Budding scientists who think they can walk on water are being offered the chance to secure a place in the record books.
A national competition to design a pair of self-propelled buoyancy shoes will reach its conclusion as part of Edinburgh International Science Festival.
The festival was launched on Thursday
The contest brings with it prize money of up to £2,000 and the chance to set a new world record.
The event will be held at the city's Commonwealth Pool on Friday, the day after the festival was officially launched by First Minister Jack McConnell.
It is estimated that 10,000 children will attend the festival, which runs at the Assembly Rooms, Botanic Gardens and Royal Museum until 22 April.
The world's first cloned mammal, Dolly the sheep, will be on display at the Royal Museum as part of a display about DNA and cloning.
Other events will give youngsters the chance to find out what it is like to shrink 450,000 times and step inside a human cell at a "bio-bubble".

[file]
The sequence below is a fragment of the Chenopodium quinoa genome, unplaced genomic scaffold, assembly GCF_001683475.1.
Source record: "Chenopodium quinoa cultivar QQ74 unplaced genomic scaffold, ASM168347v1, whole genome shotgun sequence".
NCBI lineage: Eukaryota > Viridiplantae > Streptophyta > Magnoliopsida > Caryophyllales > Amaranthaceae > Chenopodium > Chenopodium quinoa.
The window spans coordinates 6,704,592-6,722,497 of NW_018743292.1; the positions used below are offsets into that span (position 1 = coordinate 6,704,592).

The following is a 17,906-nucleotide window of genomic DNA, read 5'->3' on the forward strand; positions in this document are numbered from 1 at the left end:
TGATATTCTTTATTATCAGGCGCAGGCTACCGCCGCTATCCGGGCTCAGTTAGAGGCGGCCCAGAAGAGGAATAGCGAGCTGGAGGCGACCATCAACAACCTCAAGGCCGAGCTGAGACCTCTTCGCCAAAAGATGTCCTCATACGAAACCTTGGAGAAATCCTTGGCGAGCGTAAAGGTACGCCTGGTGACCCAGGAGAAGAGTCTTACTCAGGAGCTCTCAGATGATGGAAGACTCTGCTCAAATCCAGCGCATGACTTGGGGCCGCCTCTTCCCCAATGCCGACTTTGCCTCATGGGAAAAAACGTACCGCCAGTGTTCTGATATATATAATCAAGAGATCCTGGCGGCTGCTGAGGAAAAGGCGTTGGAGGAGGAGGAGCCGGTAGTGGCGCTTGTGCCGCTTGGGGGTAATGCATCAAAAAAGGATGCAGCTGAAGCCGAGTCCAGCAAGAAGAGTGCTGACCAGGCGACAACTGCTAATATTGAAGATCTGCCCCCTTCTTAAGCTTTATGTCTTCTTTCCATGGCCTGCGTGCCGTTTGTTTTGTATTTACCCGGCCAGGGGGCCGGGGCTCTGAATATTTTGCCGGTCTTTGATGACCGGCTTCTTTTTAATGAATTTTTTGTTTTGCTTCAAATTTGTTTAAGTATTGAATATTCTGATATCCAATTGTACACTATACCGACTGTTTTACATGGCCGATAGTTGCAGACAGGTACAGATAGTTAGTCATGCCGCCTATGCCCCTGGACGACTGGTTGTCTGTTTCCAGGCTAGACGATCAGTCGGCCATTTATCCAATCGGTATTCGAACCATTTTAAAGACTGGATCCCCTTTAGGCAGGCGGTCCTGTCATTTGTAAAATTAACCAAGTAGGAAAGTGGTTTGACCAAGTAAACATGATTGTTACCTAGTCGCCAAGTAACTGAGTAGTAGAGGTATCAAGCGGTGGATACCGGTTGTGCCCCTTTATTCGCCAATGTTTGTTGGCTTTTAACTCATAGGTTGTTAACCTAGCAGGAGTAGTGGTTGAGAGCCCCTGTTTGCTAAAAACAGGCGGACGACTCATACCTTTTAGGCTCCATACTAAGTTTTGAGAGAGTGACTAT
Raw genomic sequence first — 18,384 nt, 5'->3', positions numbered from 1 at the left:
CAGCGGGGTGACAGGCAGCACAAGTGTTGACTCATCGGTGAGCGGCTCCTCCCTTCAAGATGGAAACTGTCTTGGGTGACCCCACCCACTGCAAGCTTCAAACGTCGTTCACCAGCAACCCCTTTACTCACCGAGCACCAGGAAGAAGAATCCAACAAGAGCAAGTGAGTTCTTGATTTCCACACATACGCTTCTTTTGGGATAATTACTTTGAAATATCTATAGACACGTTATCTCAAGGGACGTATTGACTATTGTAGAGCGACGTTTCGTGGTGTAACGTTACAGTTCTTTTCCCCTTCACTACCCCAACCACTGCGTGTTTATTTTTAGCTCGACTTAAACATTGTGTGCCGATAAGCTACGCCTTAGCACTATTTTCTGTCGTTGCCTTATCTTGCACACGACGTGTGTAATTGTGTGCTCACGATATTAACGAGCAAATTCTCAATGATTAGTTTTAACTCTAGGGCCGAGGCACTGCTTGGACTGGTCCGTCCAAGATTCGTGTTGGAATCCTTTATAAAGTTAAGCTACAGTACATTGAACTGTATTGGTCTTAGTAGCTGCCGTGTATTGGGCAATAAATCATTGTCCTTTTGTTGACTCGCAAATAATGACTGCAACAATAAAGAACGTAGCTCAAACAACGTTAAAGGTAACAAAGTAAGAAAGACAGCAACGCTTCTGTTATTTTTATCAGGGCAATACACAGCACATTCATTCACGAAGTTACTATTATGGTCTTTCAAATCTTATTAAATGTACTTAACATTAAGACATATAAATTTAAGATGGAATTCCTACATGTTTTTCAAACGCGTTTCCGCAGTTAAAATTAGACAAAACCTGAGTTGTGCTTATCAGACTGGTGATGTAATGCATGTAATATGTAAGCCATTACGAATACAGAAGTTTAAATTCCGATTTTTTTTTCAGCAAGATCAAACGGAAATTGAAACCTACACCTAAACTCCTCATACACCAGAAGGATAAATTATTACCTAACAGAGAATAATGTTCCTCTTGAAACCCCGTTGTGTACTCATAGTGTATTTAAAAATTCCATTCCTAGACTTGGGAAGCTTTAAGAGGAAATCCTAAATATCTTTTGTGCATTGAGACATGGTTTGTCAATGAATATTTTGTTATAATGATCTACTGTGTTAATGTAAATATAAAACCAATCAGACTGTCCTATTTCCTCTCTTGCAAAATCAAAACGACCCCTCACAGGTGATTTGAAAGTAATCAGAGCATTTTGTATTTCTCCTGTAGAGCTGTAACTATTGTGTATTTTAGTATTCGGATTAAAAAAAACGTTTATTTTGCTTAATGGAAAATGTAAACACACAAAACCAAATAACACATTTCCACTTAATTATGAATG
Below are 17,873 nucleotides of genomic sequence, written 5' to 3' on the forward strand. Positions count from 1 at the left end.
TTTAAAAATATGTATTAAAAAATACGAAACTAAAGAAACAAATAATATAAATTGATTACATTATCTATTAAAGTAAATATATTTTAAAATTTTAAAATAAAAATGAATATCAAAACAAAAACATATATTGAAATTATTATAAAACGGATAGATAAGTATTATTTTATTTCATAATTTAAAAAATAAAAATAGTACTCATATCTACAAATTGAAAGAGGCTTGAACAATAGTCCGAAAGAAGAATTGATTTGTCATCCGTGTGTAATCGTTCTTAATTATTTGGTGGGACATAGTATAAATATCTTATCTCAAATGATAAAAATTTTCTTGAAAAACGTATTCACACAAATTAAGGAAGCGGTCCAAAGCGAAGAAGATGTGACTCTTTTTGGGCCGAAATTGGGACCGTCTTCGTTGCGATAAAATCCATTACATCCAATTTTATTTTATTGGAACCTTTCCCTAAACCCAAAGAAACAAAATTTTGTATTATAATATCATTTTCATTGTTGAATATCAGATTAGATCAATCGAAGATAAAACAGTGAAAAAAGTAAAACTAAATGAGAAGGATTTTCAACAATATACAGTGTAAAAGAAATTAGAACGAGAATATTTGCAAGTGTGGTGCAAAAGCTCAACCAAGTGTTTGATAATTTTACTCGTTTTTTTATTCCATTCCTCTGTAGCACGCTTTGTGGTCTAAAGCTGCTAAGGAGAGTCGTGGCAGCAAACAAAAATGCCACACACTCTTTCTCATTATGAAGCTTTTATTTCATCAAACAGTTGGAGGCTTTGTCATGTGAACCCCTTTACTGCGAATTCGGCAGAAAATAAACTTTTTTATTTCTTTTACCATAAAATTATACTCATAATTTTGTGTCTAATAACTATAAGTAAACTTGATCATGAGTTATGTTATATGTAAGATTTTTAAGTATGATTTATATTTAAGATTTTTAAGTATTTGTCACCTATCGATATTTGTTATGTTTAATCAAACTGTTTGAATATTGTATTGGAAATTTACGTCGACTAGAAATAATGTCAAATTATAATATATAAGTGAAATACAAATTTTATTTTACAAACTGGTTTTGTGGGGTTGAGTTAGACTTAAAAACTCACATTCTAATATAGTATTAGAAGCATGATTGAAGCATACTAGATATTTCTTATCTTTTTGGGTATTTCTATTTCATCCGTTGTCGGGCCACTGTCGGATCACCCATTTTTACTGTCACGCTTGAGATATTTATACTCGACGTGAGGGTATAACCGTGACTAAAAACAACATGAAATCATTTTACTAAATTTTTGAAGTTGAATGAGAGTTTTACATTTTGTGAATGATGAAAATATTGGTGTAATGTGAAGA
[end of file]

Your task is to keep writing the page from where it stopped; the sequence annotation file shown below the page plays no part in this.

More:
They can also dig up a life-size Stegosaurus, treat sick animals or climb inside a four-metre nostril and explore the lungs.
The Walking on Water race has been organised by the Edinburgh Science Festival and New Scientist magazine.
It will provide... a hugely entertaining event for young and old alike
Festival director Simon Gage said he was "very excited" about the event.
"As well as the design competition element, which will stimulate engineering and prototype thinking, it will also provide a practical outcome and a hugely entertaining event for young and old alike," he said.
There will be prizes in three categories, as well as the chance to set a new world 40 metres record.
New Scientist editor Jeremy Webb added: "This is a great way to explore the science behind walking on water.
"We are looking forward to seeing both sophisticated and simple designs."